One thing I’d like to see more of in the future is streamlining the REST style web service usage from within JavaFX apps. We have some BSD use cases out there (the Henley Car Sales demo is one), but I suspect more could be done to make things work really, really well out of the box. Suppose we have Project Avatar on the server which handles REST requests in some standard fashion. We could then have really nice libraries in JavaFX for talking to those REST web services and consuming them. Of course if you want to do something custom, you can do that as well.
When we were designing the scene graph we really looked at different styles of application development. On the one hand you have standard techniques for building applications, that every native toolkit has offered for many, many years, such as layout managers and so forth. On the other hand you have the web, which because it was originally designed for text-based content grew into a completely different style of application development, as people attempted to use HTML for building larger applications. The CSS box-layout style is a royal pain to use (in my opinion!), but it also is really great in that it gives the CSS author a lot of control over what the final view will look like. Using things like “responsive design” principles you can automatically redesign the website for different screen resolutions (although in practice this appears to only work well for simple use cases — in reality you almost always need to customize the user experience for different form factors).
Bootstrap is a great example of being able to use CSS to create different UI, all from the same basic div structure.
Also, because HTML is all about flowing text, if your layout for your application is basically a flow layout, HTML is really a great choice. But if your layout for your application is about sliders and panes and tabs, then something more traditional is what you want. With JavaFX, we wanted to provide both approaches so you could choose which approach to use.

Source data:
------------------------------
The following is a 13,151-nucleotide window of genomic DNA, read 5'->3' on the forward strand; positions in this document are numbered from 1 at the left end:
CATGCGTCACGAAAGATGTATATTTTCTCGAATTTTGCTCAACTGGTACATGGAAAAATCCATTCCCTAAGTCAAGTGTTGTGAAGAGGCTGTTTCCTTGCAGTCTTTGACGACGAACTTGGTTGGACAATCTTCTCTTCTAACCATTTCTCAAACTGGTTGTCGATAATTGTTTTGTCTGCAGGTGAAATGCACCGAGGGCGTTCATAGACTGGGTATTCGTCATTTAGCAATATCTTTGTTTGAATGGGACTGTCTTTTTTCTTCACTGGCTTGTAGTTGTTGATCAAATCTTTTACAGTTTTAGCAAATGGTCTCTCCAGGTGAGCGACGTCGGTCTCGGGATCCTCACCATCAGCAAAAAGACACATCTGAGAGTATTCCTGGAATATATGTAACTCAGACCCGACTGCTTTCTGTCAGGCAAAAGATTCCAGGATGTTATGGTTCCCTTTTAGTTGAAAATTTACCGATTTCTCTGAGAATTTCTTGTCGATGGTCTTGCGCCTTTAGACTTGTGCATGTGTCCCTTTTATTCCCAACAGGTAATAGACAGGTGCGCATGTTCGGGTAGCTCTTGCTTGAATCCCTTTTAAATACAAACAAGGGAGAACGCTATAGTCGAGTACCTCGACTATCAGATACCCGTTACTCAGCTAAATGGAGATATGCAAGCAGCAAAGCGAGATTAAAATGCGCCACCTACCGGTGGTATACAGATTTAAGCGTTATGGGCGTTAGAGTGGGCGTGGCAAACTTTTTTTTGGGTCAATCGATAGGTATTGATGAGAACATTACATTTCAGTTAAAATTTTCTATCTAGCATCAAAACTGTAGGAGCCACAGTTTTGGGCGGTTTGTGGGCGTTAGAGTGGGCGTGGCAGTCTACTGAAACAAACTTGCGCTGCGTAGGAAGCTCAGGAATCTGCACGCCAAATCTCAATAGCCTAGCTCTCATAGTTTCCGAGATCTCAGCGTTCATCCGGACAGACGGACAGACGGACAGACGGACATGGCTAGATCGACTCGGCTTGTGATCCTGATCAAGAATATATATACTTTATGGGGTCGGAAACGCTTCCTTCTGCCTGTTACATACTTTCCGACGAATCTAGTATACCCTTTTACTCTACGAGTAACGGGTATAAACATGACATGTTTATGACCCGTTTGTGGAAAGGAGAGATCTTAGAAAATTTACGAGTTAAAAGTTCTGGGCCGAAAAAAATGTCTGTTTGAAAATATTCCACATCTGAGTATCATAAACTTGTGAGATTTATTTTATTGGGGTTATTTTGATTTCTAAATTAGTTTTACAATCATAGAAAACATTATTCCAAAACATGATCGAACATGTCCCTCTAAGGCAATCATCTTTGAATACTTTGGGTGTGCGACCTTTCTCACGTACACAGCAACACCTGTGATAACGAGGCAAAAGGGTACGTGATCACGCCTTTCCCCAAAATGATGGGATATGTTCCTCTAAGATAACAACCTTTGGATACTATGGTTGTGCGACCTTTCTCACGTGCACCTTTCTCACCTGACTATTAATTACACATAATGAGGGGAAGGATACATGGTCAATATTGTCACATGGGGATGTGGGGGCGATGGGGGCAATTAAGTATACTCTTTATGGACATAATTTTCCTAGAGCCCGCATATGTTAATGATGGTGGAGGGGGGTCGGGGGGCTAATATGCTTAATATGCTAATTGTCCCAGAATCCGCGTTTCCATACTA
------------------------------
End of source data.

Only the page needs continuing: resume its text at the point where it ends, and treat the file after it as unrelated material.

The best way right now to do that is to use a WebView when you want flowing-text intermingled with other elements. But it really isn’t matching my vision yet. One thing I had wished was that the FlowPane would just use the Box-model for flowing, and you could use full CSS layout techniques from CSS for manipulating it (with all the quirks that it comes with). The challenge here is that we didn’t want to reproduce the box-model in Java layout code. We’ve got the WebKit browser handy (with WebView), so I would much prefer that we could leverage WebView to do all the right stuff as far as layout is concerned. Maybe FlowPane could use a WebEngine in the implementation in some manner. I’m not sure exactly how this should be done, but it would be awesome if FlowPane (though for compatibility maybe we need a BoxPane instead that used the box model) could be adapted to do real HTML style layout. People could then take techniques and CSS that exist on the web and repurpose it easily for JavaFX.
It was very important to us that JavaFX 2.0 be evolutionary, and that it be something that people could easily adapt to when either coming from Swing / SWT / Silverlight / Flex, or when coming from HTML. CSS was a very strong part of the HTML success story, because for the first time it really empowered designers to get in there and have an impact on application design. It is no accident that web sites, generally, are some of the best (and worst, to be fair) looking apps around.
Of course iOS and Mac also have a strong legacy of good looking applications. But if you look at HTML and Cocoa, they’re not actually all that nice to really program in. I think the reason Cocoa-based apps tend to look good is that Apple apps are always so inspiring and so many designers use Macs that there is just a high bar there. We’ve all seen complete garbage in the iOS app store (in terms of visual appearance or usability of apps), but they tend not to do as well as the ones that were really well done.
JavaFX is a very capable platform for producing stunning applications. Jasper shows this again and again. One thing I’d like to see a lot more of, is professionally designed UI in JavaFX. I think the fact that we have CSS is an advantage, because if you hire a professional UI designer, they should be able to get in there and make an impact rather quickly. But what we still need to do is to add layout from CSS, so that a designer can also impact all the layout constraints that are involved in a particular layout pane. We do allow you to customize padding and such, which is a good start, but we really need to take it the next step and let you also perform layout (and animation!) from CSS.